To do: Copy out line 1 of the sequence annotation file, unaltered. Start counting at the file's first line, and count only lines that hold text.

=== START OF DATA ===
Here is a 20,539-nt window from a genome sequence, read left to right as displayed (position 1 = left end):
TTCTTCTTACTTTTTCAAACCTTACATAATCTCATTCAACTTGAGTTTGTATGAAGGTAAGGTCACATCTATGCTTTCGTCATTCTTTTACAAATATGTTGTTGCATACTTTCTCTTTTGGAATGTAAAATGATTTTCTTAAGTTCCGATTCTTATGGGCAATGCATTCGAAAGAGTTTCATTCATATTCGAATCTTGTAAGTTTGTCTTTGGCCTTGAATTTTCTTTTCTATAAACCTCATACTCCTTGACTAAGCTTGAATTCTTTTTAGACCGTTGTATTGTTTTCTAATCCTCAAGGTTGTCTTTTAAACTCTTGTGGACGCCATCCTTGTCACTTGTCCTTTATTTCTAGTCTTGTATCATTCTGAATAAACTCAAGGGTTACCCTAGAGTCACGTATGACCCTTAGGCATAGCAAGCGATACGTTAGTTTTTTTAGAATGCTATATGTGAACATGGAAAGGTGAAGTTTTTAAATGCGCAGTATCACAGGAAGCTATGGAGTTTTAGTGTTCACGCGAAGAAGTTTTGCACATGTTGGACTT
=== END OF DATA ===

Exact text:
Here is a 20,539-nt window from a genome sequence, read left to right as displayed (position 1 = left end):